US Think Tank Calls US Air Force “Very Weak”; Says Plagued By Mission-Capable Rates, Deployability & Training Issues

Amidst the growing challenges posed by near-peer competitors such as China, a US-based think tank claims that the readiness of the US Air Force is on a concerning decline, describing its capabilities as “very weak” – the lowest rating on the think tank’s five-point scale.

Based on 2023 data, the report indicates a troubling trend of declining Air Force capabilities, raising concerns about its preparedness for potential conflicts with peer competitors. 

Lagging mission-capable rates, inadequate aircrew training, and questionable “deployability” were key factors contributing to the low Air Force score. 

The Heritage Foundation report, spearheaded by senior research fellow John Venable, mentioned that the Air Force has not allocated sufficient resources for flying time to prepare aircrew for potential near-peer combat situations adequately.  

Venable added that the historical standard of 200 flying hours per year and three sorties per week has not been met, with recent averages falling significantly below. 

The last instance when fighter pilots received an average of 150 hours of flying time and more than two sorties a week for an entire year was in 2015. 

Despite budget increases in various areas, the flying hours budget has not seen a proportional rise, and the total flying hours have decreased in recent years.  

Venable further pointed out a decline in aircraft material readiness, citing low mission-capable rates for the F-22 and B-1, which further restricts aircrew flight time and the development of crucial skills.

In his assessment, Venable emphasized the need for three Active-Duty squadrons to deploy two forward. He highlighted that the Air Force was structured with a three-squadron wing to handle the associated workload during the Cold War era. 

However, the Air Force’s consolidation and centralization efforts, along with changes in deployment strategies, have led to the breakdown of this organizational construct. 

Currently, according to Venable, the Air Force faces challenges in meeting its staffing requirements, necessitating the reassignment of pilots and personnel from various units.

In a near-peer competitor crisis, the Air Force must rapidly mobilize and sustain a high operational tempo.

Venable stated that this has left the Air Force in a precarious situation. He highlighted that no fighter squadron in the Air Force possesses the requisite readiness levels, competence, and confidence needed to confront a peer competitor.

Furthermore, Venable asserts that the overall state of readiness within the Air Force is on a “downward spiral.”

How Is US Air Force Planning To Address Issues?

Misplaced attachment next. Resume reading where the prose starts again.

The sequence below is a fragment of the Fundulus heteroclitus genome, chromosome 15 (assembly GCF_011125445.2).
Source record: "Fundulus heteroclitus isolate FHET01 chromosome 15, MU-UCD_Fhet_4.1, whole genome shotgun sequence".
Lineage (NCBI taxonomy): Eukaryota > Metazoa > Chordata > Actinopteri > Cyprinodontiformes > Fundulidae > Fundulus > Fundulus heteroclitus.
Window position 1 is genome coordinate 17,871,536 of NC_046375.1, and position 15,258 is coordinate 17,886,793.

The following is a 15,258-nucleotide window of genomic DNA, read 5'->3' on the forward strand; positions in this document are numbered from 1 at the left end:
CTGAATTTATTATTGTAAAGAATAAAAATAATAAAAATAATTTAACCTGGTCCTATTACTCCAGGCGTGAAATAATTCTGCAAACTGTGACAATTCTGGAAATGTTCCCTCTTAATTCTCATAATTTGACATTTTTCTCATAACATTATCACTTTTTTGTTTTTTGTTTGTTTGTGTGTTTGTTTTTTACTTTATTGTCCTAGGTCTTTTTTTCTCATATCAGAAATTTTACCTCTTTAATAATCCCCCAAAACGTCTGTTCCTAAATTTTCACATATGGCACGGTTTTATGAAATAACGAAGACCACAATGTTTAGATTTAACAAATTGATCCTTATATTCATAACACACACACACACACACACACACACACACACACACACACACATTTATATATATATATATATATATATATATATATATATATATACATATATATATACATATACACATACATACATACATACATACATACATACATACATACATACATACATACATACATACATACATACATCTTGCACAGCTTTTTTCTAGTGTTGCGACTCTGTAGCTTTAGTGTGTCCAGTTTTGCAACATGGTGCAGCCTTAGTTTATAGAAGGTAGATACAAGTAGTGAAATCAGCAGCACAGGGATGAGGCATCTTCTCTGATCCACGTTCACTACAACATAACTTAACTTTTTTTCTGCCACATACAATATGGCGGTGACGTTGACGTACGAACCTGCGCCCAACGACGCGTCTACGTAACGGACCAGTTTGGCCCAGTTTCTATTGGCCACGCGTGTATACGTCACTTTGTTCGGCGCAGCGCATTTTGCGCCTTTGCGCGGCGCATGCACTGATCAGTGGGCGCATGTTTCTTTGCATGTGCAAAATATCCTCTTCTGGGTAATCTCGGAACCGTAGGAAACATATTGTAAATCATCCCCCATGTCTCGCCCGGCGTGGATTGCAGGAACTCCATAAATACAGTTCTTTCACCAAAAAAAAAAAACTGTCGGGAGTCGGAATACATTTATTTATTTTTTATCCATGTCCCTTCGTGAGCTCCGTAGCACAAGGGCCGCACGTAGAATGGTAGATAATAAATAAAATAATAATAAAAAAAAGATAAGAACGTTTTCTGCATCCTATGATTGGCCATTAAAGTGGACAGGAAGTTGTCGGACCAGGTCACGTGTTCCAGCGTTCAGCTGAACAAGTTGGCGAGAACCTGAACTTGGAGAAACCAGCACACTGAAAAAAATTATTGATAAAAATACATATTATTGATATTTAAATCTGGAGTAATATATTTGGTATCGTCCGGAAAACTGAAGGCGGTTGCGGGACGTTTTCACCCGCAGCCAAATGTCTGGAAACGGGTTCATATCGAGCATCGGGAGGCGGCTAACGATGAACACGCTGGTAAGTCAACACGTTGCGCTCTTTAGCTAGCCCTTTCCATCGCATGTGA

The US Air Force is aware of its challenges and has consistently emphasized its efforts to address them. 

Air Force Secretary Frank Kendall has echoed similar concerns in recent months, initiating a comprehensive review in September 2023 to “re-optimize” the Air Force. 

In August 2023, Kendall openly questioned the readiness of the Air Force to engage in a conflict with a major power like Russia or China, expressing significant reservations.

The Force Generation model (AFFORGEN) and plans for creating “Air Task Forces” were introduced last fall and are still evolving, with further details expected at the upcoming AFA Warfare Symposium on February 12-14.  

Yet, with China identified as the “pacing threat” and its advanced military capabilities looming, the urgency for the US Air Force to modernize its fighter fleet has become paramount.

File Image: F-16 Fighters

EurAsian Times had reported that the US Air Force is facing critical challenges that would make it difficult to replicate a military operation on the scale of Desert Storm, let alone engage with a peer adversary such as China.

The Air Force is grappling with the challenge of an aging fighter jet inventory, particularly the fourth-generation fighters. The average age of the Fighting Falcon exceeds 30 years, with some aircraft taking to the skies as early as the 1980s.

While efforts are underway to extend the operational life of certain F-16s to keep them in service until the 2040s, the aging fleet poses a pressing concern.

Compounding the issue is the delayed arrival of replacement fighters, notably the F-35As. The slower-than-anticipated deployment of these modern aircraft adds complexity to the Air Force’s efforts to maintain a robust and up-to-date fleet, especially in the face of evolving threats and the need to match or surpass the capabilities of potential adversaries.

Last year, Kendall outlined his top priorities for modernization, referred to as “operational imperatives.” Lt. Gen. Richard Moore, deputy chief of staff for plans and programs, is developing a resource plan to align with these priorities. 

This plan involves a two-phase process, projecting the Air Force’s needs three decades into the future. The near-term focus is on the five-year Future Years Defense Program, informing budget proposals for Congress. 

Long-range planning begins in fiscal 2029, projecting the next 25 years to identify necessary capabilities in 2054, working backward to determine development timelines and required resources.